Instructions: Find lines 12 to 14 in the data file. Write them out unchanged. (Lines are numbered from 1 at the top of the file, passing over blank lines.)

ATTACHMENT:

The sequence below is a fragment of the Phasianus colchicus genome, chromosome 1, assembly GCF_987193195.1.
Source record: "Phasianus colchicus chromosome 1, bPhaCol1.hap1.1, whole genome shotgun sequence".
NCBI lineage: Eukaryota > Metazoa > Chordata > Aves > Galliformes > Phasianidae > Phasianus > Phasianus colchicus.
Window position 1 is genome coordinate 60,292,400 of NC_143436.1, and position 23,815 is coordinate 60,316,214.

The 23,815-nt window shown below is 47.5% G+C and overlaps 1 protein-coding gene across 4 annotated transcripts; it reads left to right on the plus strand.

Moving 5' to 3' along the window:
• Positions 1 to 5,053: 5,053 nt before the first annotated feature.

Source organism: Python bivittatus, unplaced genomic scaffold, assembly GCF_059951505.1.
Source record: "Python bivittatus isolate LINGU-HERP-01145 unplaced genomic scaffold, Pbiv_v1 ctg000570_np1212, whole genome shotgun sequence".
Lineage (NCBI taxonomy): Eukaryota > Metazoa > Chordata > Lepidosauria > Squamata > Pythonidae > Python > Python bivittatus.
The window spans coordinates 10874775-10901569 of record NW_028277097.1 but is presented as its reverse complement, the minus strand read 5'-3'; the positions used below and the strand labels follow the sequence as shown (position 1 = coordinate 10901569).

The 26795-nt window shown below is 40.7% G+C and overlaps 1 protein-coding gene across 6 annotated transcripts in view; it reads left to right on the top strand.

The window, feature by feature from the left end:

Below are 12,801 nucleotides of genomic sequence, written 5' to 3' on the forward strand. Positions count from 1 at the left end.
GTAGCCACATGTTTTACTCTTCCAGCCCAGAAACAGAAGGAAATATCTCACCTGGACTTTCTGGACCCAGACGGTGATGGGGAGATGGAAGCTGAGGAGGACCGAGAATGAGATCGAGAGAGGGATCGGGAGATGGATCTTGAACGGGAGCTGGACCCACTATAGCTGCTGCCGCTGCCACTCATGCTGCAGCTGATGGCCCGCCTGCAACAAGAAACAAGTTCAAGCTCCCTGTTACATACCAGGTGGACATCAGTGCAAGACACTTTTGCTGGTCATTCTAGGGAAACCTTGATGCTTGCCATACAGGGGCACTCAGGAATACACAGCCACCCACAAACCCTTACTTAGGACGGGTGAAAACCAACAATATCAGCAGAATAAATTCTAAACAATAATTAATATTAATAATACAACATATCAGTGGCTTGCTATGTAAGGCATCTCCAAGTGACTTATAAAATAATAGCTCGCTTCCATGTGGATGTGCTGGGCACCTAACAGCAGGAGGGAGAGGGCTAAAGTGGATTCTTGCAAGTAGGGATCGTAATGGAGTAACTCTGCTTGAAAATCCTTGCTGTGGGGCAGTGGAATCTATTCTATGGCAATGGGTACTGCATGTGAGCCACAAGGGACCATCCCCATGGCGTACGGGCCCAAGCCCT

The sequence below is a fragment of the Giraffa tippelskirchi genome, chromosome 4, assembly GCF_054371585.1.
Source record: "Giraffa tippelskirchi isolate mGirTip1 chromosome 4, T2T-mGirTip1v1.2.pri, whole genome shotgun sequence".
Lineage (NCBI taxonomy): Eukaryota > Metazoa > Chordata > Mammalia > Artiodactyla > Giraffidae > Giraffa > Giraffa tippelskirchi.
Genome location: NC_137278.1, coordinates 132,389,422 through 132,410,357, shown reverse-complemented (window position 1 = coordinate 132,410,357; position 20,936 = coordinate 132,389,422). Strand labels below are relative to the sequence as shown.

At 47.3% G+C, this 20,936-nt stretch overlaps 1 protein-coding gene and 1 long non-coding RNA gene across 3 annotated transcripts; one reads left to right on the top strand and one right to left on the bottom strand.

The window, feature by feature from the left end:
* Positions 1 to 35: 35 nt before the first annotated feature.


The 26795-nt window shown below is 40.7% G+C and overlaps 1 protein-coding gene across 6 annotated transcripts in view; it reads left to right on the top strand.

The window, feature by feature from the left end:

Below are 12,801 nucleotides of genomic sequence, written 5' to 3' on the forward strand. Positions count from 1 at the left end.